Sunday, February 8, 2009

Another giant from the tropics: Superlucina
As the blogosphere buzzes about Titanoboa I’m going to review another recent paper that hasn’t received the same degree of publicity but describes another tropical giant that is as equally interesting to me. I’m talking about Superlucina: a new generic named coined for an old species ‘Lucina’ megameris named in 1901. Superlucina megameris is a giant bivalve from the Eocene of Jamaica that was revised and interpreted by Taylor and Glover in the latest issue of Palaeontology. Yes that’s right, a paper about the proverbial Eocene clams. This one is for you Mike ;-)

That’s a big cockle. The giant bivalve Superlucina megameris. From Taylor and Glover 2009.

All joking aside, bivalve molluscs have a reputation for being simple, dull filterfeeders with little interest anyone except perhaps those few crazy taxonomists that specialize on them. Even Chris Taylor, who appears to have a boundless love for the systematic s of all biota confessed that it was hard to get excited about bivalves.
It is a tribute Taylor and Glover that they have produced such a fascinating and readable paper on these maligned creatures. However some of this credit has to go to the organisms themselves, which are fascinating once you look below their dull, clammish exterior.
Superlucina megameris belongs to the family Lucinidae which lead an unusual lifestyle. They are chemosymbiotic sulfide miners that inhabit the interface between the oxic and anoxic zones of marine sediments. By using an elongate muscular foot they build a tunnel up to the sediment surface in order to bring down oxygenated water. They also push holes down into the anoxic sediment below to bring up water with dissolved sulfides. These sulfides are oxidized by bacteria held symbiotically in the bivalve’s tissues and provide much of the nutrition that the bivalve requires.
To understand some of the unusual adaptations of S. megameris and the lucinids I first need to give a quick primer in bivalve anatomy. Bivalves are shell-bearing molluscs so that surround their body with a skirt-like fringe of tissue known as the mantle. The mantle secretes the shell, which in bivalves is divided into left and right valves that are joined dorsally along the hinge. The space between the mantle and the body forms a chamber into which the gills (called ctenidia) protrude. To ventilate the gills a water current needs to be drawn into the mantle cavity, passed over the gills and then expelled. To help with these currents many bivalves have evolved inhalant and exhalent siphons (which are modifications of the mantle. The mantle has a series of flap like, medially directed folds that partially enclose the mantle cavity. The inner fold is controlled by pallial retractor muscles which leave a long linear scar on the inner surface of the shell. This line is called the pallial line. At each end of the pallial line are two shell-closing muscles known as adductor muscles (which also leave prominent scars). Ventrally there is a muscular organ known as the foot. That will do for now.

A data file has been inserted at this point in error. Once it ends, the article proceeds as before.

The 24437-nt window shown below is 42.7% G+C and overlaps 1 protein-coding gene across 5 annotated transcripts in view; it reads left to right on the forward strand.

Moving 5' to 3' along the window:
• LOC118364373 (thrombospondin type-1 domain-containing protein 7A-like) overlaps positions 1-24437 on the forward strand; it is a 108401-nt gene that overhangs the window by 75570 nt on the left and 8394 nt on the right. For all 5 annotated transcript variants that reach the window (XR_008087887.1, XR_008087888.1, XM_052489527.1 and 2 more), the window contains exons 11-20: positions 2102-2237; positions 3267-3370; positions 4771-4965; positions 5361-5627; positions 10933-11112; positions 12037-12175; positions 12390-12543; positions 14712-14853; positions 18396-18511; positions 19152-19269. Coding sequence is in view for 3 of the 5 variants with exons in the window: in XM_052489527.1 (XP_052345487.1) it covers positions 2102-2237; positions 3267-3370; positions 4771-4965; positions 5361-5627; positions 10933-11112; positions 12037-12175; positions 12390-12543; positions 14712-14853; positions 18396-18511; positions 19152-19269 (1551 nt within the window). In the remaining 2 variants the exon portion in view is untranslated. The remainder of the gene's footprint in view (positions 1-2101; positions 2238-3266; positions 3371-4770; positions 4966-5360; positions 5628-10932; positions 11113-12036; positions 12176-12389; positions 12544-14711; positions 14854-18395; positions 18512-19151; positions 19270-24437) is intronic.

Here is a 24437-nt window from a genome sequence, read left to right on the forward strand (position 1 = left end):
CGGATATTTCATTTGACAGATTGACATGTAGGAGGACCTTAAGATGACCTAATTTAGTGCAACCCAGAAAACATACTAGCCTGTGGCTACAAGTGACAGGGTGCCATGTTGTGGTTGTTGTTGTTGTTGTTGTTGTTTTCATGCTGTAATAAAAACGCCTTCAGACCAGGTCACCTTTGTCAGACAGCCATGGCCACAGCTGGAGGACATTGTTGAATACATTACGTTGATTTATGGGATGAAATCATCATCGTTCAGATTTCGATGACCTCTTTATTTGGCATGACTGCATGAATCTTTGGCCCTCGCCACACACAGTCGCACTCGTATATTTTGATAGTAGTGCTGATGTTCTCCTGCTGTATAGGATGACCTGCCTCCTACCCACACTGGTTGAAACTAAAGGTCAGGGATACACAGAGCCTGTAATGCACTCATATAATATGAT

A schematic , grossly simplified, diagram of bivalve anatomy in cross-section. Drawn hurredly by myself last night.